In our semi-regular column "They Reminisce", we take a quick look back at some of the more memorable and lasting moments in sports and entertainment.


The great Arthur Ashe was about so much more than his athletic achievements. And yet, we can't minimize his contributions being on par with the likes of Jack Johnson, Joe Louis, Jackie Robinson, Doug Williams, and the other trailblazers that kicked down doors to assert their standing alongside any other in their field.

Before he used his elevated platform to fight for societal change in South Africa, where the brutally racist apartheid regime refuse to grant him a visa so he could compete in the country, he was quietly fighting for change in the game of tennis, using his racket, mind and physical gifts to destroy some long-erected barriers. 

On this day in 1975, as the #6 seed and what was then-considered the advanced age of 31, he spanked Jimmy Connors in a huge upset to become the first black man to ever win the Wimbledon championship. Connors was considered indestructible at the time, having dominated the field en route to the title match. He was Wimbledon's defending champion and the No. 1 player in the world who was dispatching opponents with uncommon sovereignty.

The year prior, Connors record was 99-4, making Jordan's 1996 Chicago Bulls look like Elton Brand's 2001 squad. 

Well. not quite, but you get the picture I'm trying to paint. 

Most people feared that Ashe would be embarrassed and destroyed. But armed with an outstanding game plan, he frustrated Connors, who preferred an aggressive, big-hitting game. Like Big Daddy Kane bragging that he could slice and dice  a Fisher-Price MC that thought he was nice into Minute Rice, that's exactly what Ashe did.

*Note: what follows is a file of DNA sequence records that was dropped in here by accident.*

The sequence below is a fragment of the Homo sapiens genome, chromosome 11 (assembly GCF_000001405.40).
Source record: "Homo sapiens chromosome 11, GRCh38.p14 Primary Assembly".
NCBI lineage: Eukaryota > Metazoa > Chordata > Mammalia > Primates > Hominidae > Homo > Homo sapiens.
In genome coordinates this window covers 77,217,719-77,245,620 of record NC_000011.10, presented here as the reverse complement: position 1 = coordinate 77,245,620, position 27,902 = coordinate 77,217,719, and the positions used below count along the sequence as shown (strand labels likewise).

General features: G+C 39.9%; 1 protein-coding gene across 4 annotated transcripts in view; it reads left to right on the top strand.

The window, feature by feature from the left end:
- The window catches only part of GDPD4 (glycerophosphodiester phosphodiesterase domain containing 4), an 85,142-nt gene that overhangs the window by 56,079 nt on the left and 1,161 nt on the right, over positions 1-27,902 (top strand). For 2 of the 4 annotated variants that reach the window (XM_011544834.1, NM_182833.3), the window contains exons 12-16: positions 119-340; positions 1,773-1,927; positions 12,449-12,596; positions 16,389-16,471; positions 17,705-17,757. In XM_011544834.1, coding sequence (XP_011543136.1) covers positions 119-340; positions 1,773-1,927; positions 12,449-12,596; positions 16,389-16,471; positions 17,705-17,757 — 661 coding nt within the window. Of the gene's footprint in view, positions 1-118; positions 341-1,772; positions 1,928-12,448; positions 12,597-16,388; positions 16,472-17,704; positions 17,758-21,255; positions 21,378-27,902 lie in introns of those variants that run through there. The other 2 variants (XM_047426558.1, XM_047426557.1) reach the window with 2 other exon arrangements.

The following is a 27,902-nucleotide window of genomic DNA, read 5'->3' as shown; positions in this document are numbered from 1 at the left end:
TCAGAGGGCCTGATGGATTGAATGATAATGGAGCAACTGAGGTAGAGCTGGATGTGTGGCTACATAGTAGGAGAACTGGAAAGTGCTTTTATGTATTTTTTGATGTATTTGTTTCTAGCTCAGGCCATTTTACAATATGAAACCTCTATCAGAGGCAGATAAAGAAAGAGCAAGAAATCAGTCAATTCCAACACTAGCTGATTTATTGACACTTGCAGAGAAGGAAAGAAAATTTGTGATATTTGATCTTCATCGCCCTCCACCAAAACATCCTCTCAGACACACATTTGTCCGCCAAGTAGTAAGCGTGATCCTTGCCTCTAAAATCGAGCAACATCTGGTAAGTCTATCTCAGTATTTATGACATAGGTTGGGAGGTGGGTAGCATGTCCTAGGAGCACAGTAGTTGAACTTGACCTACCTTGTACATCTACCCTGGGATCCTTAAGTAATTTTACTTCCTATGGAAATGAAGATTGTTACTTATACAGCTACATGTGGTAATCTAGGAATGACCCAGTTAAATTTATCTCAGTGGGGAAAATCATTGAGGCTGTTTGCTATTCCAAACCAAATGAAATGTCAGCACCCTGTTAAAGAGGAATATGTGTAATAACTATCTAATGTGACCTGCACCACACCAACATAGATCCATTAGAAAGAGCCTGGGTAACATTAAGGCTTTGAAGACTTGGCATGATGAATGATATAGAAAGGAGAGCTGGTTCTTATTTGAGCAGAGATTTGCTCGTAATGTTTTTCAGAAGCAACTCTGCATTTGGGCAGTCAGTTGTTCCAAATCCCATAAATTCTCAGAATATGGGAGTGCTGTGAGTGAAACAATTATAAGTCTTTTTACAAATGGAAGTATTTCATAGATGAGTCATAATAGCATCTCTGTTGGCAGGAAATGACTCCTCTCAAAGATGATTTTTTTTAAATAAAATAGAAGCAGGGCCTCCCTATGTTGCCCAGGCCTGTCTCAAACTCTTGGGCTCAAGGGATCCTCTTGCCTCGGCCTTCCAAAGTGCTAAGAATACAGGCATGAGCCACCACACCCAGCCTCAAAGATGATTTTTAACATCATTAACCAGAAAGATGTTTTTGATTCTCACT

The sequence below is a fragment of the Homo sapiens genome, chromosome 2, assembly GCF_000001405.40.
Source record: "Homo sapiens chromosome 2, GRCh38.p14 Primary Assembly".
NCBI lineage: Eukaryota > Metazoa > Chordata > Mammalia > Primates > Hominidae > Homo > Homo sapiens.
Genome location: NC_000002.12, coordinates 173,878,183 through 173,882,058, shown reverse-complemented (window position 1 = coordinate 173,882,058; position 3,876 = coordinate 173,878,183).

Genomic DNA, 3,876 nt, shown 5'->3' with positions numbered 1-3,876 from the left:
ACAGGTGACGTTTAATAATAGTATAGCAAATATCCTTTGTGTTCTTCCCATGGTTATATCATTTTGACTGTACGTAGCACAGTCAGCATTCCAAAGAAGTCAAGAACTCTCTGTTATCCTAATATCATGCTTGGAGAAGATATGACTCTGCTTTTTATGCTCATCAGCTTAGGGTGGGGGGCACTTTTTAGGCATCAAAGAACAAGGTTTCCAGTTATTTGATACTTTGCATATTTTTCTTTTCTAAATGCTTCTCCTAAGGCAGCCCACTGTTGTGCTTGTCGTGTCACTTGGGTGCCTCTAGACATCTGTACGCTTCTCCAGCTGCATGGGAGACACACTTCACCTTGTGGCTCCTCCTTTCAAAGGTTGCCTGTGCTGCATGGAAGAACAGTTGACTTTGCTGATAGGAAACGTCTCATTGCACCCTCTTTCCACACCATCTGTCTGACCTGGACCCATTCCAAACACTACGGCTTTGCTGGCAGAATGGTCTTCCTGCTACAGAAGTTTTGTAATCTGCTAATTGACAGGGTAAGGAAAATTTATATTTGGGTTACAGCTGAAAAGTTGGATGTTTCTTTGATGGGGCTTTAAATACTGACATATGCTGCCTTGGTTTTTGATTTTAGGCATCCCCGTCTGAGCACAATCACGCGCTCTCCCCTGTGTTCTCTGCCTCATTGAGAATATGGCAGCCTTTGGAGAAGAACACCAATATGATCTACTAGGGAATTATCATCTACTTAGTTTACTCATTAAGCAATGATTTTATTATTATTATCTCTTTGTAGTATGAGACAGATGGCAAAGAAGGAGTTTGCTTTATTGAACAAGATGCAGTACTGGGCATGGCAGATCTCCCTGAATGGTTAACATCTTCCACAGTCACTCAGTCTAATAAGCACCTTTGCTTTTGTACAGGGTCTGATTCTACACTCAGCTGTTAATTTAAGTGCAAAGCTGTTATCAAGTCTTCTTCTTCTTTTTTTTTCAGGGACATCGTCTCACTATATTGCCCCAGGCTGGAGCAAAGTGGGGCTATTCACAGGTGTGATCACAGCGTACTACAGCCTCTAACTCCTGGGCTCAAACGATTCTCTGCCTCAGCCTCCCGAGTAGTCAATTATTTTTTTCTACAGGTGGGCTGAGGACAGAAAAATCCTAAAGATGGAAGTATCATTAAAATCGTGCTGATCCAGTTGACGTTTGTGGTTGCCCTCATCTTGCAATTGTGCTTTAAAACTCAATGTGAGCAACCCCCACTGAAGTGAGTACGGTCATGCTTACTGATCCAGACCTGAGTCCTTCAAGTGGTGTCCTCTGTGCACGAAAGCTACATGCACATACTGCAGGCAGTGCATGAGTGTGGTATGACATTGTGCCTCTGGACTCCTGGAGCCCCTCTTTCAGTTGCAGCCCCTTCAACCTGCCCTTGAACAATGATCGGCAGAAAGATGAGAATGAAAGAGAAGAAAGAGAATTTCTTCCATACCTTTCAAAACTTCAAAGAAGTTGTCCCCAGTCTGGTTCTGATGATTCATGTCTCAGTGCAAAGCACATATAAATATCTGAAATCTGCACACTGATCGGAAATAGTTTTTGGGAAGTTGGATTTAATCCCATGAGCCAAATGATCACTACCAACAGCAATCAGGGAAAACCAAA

It is considered one of the most epochal events in tennis history. And the sub-text included the story line of Ashe being one of the game's most respected, cerebral and thoughtful elder statesman, with Connors being the young, vulgar spoiled brat - like that kid you stare at wide-eyed in the supermarket after he yells, "Kiss my ass, mom!" 


Not only did Ashe win, but he won convincingly, with style to spare. He rolled it softly and chipped it low to keep it away from the heavy-swinging Connors, running him from side to side, winning the first two sets astonishingly, 6-1, 6-1.

No other African-American has won the event since.

It was another in his string of firsts, having earlier become the first to ever win the U.S. Open seven years prior, as well as being the first to ever be selected to the U.S. Davis Cup team. Two years prior to his Wimbledon title, Ashe was one of the key figures in the ATP's Wimbledon boycott, which shifted the game's power base over to the players for the first time ever. 

His performance was a profile in courage, will, and elevated thought and preparedness that still serves as a message to anyone who feels overwhelmed by the task ahead. The message remains simple: embrace the challenge, fear not, what others see as impossible is always possible. 

It was a brilliant tactical triumph. But with Ashe, everything he did, and would go on to do, had a much bigger significance. 

As The Independent's tennis writer Paul Newman wrote, Ashe's groundbreaking victory was, "...seen as a victory for Ashe’s patriotism over Connors’ pursuit of wealth, while on a political level it was viewed as a triumph for those seeking to build a unified structure that could benefit everyone in the new world of professional tennis over an individual who relished standing alone from the rest."

Wimbledon in 1975 was Arthur Ashe’s last appearance in a Grand Slam final.